Recently, I casually watched the BBC adaptation His Dark Materials and decided a couple of episodes into the show that I wanted to give Pullman’s trilogy another chance. I immediately stopped watching the show and got hold of the audiobook.
I’m pleased to say that I absolutely adored Northern Lights.
The audiobook is brilliantly voice-acted, plus Pullman does the narration (he has an excellent reading voice).
I knew that this was a series designed for me. As I’ve matured, I’ve become a lot more interested in theology, philosophy, and the discussions around human existence. But even without all these deep topics, it’s just a really good story.
I’m so disappointed that I couldn’t get into it sooner than I did, but hey – better late than never!
Thank you Philip Pullman for crafting such a wonderful piece of fiction. I cannot wait to read The Subtle Knife and The Amber Spyglass (and beyond!).
“All we have to decide is what to do with the time that is given to us”
A book that made you think about your life, the universe, and everything once you finished it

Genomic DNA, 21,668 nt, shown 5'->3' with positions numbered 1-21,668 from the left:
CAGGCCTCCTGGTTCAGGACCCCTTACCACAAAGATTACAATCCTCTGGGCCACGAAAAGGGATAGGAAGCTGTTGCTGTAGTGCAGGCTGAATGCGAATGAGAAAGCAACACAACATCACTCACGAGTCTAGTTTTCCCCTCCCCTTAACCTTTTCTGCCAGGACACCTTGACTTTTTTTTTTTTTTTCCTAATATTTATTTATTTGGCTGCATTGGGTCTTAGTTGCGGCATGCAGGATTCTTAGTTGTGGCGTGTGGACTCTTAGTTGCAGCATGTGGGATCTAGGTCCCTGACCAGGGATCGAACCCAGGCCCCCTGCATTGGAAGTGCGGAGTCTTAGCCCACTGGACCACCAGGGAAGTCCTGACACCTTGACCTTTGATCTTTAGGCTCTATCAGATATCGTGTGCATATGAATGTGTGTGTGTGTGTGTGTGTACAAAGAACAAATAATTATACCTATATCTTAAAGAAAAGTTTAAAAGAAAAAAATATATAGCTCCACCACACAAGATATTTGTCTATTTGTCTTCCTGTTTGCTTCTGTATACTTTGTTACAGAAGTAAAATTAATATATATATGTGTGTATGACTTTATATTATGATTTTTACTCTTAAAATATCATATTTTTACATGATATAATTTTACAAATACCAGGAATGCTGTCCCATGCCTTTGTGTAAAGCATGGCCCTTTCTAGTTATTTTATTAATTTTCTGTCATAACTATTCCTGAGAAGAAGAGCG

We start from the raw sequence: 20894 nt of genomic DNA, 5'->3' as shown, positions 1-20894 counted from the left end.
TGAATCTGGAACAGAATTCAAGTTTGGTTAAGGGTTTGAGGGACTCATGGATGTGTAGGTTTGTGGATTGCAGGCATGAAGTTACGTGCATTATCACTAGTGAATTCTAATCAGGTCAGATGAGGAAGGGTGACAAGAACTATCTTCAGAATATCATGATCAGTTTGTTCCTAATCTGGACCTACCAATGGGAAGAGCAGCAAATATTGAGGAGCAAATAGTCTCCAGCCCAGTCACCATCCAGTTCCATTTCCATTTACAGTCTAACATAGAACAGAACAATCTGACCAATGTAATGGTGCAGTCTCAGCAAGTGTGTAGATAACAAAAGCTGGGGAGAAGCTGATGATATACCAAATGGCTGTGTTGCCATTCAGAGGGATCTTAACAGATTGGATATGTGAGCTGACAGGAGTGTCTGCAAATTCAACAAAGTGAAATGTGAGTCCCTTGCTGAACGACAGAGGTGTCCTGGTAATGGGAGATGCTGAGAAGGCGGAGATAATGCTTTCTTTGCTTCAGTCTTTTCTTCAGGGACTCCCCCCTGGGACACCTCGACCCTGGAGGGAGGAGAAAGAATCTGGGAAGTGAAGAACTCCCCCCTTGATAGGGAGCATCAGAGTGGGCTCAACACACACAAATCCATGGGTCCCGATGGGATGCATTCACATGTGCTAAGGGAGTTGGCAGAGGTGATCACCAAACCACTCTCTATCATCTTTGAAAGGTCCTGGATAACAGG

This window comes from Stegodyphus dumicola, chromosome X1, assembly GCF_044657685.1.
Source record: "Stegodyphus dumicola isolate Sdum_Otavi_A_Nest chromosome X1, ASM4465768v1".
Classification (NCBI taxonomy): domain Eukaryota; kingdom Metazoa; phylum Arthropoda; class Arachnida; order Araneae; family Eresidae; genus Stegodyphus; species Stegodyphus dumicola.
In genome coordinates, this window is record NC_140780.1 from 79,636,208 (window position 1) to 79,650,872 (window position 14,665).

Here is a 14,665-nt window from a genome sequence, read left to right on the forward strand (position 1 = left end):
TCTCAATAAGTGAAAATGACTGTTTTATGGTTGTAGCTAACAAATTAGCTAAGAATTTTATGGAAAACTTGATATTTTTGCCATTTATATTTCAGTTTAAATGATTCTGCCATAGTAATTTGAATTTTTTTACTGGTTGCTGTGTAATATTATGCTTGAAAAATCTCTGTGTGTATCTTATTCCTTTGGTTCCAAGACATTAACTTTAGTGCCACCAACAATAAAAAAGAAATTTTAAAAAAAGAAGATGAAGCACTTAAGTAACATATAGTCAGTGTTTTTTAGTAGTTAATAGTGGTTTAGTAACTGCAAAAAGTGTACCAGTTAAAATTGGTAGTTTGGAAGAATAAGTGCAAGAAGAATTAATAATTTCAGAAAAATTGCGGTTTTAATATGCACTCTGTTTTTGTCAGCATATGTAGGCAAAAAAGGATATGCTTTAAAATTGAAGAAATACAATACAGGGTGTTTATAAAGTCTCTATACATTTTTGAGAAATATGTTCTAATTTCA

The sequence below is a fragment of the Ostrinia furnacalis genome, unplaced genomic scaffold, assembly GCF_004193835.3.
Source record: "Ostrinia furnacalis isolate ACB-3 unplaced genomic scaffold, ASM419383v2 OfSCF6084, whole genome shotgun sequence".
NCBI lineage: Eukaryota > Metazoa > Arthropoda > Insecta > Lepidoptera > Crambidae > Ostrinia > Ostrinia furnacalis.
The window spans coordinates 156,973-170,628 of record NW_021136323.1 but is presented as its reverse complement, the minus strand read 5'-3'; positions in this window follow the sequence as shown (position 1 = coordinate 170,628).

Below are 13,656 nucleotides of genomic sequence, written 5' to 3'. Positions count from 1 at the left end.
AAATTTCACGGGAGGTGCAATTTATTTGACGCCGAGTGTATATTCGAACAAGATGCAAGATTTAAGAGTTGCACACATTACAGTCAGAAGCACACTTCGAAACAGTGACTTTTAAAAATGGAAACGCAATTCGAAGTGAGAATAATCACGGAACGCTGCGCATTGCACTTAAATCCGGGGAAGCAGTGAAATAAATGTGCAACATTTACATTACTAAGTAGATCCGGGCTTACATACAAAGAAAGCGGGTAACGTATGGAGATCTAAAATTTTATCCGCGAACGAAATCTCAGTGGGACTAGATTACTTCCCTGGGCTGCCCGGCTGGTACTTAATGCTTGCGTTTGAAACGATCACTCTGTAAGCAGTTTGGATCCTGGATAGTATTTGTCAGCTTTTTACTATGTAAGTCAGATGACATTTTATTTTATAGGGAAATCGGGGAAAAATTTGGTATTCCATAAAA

The Plague, Albert Camus
Camus is a phenomenal writer of philosophical fiction and the driving influence behind this blog. It’s also a very quotable book…
Essentially, The Plague is a fictional novel about how the people in an Algerian town called Oran deal with the outbreak of a plague. At first the deaths are low, people are pretty relaxed about it, but it quickly develops into a pandemic and Oran is quarantined from the rest of the world.
Some view it as a metaphor for fascism infecting a population, as Camus was a member of the French resistance during WWII. It’s very much a multi-layered novel and it interested me so much, that I chose to write on it for my Masters thesis.
I view The Plague as a development of Camus’ earlier non-fiction book The Myth of Sisyphus, which is a very lengthy essay on a philosophical stance called ‘Absurdism’.
In brief, Absurdism is the divorce between our expectation of meaning from the world and its capacity to disappoint that expectation. We’re alone in the world and there is no god.
The Plague contextualises the Absurd into a real-world drama in which humanity is forced to confront the Absurd through the lens of its own mortality. The novel poses ethical questions and discusses what it is to be a man (referring to mankind, rather than anything gender-specific).
The novel demands its characters, and the reader, to ask the questions ‘What now? How do we move beyond the Absurd and develop a society in which positive morals and ethics can thrive?’
Beautifully written, The Plague is an incredibly thoughtful novel and definitely reconfigured how I see my place in the universe.
If you enjoyed this Create Your Own Fellowship book tag! If so, please consider making your own and tag me in it so I can read your answers!